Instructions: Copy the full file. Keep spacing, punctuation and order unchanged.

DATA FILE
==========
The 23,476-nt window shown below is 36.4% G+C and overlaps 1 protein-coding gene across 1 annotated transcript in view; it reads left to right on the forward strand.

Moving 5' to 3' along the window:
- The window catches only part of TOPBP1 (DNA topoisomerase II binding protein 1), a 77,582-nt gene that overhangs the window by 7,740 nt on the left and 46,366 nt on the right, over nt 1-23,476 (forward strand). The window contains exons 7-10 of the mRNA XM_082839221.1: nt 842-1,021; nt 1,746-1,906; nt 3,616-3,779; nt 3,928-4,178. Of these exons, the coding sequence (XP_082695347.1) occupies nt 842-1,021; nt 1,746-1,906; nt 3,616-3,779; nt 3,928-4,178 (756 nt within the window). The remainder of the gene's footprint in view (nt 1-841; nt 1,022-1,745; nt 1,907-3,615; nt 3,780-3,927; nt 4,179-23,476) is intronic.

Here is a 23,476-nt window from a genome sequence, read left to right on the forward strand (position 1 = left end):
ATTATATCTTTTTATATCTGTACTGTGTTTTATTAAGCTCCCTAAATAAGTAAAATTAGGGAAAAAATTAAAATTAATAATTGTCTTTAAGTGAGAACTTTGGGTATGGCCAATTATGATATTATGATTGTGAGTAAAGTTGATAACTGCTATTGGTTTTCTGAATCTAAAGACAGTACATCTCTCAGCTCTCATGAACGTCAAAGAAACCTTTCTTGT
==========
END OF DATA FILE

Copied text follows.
The 23,476-nt window shown below is 36.4% G+C and overlaps 1 protein-coding gene across 1 annotated transcript in view; it reads left to right on the forward strand.

Moving 5' to 3' along the window:
- The window catches only part of TOPBP1 (DNA topoisomerase II binding protein 1), a 77,582-nt gene that overhangs the window by 7,740 nt on the left and 46,366 nt on the right, over nt 1-23,476 (forward strand). The window contains exons 7-10 of the mRNA XM_082839221.1: nt 842-1,021; nt 1,746-1,906; nt 3,616-3,779; nt 3,928-4,178. Of these exons, the coding sequence (XP_082695347.1) occupies nt 842-1,021; nt 1,746-1,906; nt 3,616-3,779; nt 3,928-4,178 (756 nt within the window). The remainder of the gene's footprint in view (nt 1-841; nt 1,022-1,745; nt 1,907-3,615; nt 3,780-3,927; nt 4,179-23,476) is intronic.

Here is a 23,476-nt window from a genome sequence, read left to right on the forward strand (position 1 = left end):
ATTATATCTTTTTATATCTGTACTGTGTTTTATTAAGCTCCCTAAATAAGTAAAATTAGGGAAAAAATTAAAATTAATAATTGTCTTTAAGTGAGAACTTTGGGTATGGCCAATTATGATATTATGATTGTGAGTAAAGTTGATAACTGCTATTGGTTTTCTGAATCTAAAGACAGTACATCTCTCAGCTCTCATGAACGTCAAAGAAACCTTTCTTGT